A spring statement with few announcements

Chancellor Philip Hammond has delivered his Spring Statement 2018, and on his promise to move away from two major fiscal announcements every year.

There was no red briefcase, no red book, and no tax changes as the chancellor announced updated economic forecasts in a speech lasting less than half the length of any of his previous statements.

Not that it comes as a surprise seeing that Hammond moved this to a Tuesday, rather than keeping it in its usual slot straight after prime minister’s questions on a Wednesday.

Far from being a second financial statement of the tax year, the chancellor unveiled the latest economic forecasts alongside a raft of consultations.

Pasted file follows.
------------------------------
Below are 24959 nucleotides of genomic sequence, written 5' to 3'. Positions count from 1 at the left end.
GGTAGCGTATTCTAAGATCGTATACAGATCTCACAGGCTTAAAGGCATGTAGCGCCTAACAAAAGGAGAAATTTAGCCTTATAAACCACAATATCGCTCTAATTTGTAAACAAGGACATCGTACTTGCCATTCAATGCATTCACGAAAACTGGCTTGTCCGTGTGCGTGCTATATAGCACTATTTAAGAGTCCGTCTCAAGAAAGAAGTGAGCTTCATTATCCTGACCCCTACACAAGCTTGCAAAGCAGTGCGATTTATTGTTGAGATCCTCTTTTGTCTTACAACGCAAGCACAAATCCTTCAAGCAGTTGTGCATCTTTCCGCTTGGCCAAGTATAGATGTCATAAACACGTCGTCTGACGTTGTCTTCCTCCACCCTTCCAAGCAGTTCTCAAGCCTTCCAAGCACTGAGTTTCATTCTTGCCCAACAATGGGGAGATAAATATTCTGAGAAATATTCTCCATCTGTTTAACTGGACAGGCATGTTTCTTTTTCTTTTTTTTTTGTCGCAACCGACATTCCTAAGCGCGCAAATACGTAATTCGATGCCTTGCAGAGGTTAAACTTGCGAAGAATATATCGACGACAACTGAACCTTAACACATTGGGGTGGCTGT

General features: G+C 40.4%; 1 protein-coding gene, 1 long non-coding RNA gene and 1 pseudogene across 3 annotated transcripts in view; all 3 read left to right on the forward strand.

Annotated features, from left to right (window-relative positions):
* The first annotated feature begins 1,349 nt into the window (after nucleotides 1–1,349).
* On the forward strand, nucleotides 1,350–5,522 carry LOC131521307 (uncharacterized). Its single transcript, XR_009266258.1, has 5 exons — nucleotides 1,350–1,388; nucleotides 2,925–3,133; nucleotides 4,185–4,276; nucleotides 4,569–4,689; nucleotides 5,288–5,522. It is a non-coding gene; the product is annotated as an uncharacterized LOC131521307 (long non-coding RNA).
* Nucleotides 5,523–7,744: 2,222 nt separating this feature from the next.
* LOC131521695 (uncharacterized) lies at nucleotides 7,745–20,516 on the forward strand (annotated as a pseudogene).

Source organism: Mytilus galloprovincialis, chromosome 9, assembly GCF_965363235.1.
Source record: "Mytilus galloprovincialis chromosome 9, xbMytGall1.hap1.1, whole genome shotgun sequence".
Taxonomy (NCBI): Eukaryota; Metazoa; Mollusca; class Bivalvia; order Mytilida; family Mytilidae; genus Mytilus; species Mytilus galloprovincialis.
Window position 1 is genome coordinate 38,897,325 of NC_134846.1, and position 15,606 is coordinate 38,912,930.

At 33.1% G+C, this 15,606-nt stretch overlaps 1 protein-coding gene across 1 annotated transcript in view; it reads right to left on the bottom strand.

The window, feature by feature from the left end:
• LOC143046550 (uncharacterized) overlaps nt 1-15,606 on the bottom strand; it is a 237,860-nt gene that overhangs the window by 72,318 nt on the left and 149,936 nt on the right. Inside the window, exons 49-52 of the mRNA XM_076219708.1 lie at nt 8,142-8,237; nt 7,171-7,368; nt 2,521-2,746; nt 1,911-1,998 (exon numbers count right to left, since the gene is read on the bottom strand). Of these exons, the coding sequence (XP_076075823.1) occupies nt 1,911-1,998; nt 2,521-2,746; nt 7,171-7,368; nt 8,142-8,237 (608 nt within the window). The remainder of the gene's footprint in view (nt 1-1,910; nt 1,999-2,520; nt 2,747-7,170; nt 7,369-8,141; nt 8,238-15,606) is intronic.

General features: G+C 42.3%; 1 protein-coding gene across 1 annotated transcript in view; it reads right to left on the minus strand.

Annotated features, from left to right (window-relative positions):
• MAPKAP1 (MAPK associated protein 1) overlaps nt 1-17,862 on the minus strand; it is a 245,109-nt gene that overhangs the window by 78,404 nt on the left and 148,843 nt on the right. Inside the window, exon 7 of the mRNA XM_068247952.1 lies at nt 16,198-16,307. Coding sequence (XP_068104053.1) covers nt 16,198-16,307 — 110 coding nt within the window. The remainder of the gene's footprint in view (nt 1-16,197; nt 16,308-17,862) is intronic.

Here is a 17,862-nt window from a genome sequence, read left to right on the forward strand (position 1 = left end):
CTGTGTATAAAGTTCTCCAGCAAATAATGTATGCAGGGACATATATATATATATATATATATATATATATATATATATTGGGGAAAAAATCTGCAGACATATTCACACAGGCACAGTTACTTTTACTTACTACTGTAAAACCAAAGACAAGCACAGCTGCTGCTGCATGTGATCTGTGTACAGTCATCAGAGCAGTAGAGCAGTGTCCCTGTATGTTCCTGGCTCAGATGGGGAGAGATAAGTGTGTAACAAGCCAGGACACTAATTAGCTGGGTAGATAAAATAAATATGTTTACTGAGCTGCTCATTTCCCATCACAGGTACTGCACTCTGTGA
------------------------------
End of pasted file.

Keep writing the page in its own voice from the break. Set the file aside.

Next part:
The Office for Budget Responsibility (OBR) revised its forecast for growth up to 1.5% – a rise of 0.1% on the previous forecast announced in Autumn Budget 2017.

However, GDP is expected to fall back to 1.3% in 2019 and 2020 as the OBR left its November 2017 forecast unchanged.

Borrowing fell to £45.2 billion in 2017/18 – £4.7 billion lower than the OBR’s forecast in November 2017, while Hammond confirmed any further borrowing is expected to fund capital investment only.

Debt is also expected to start falling as a share of GDP in 2018/19, according to the OBR.

Aside from updated economic forecasts, the rest of the chancellor’s attention focused on policy consultations – some new, others previously announced.

These consultations may feed into Autumn Budget 2018.

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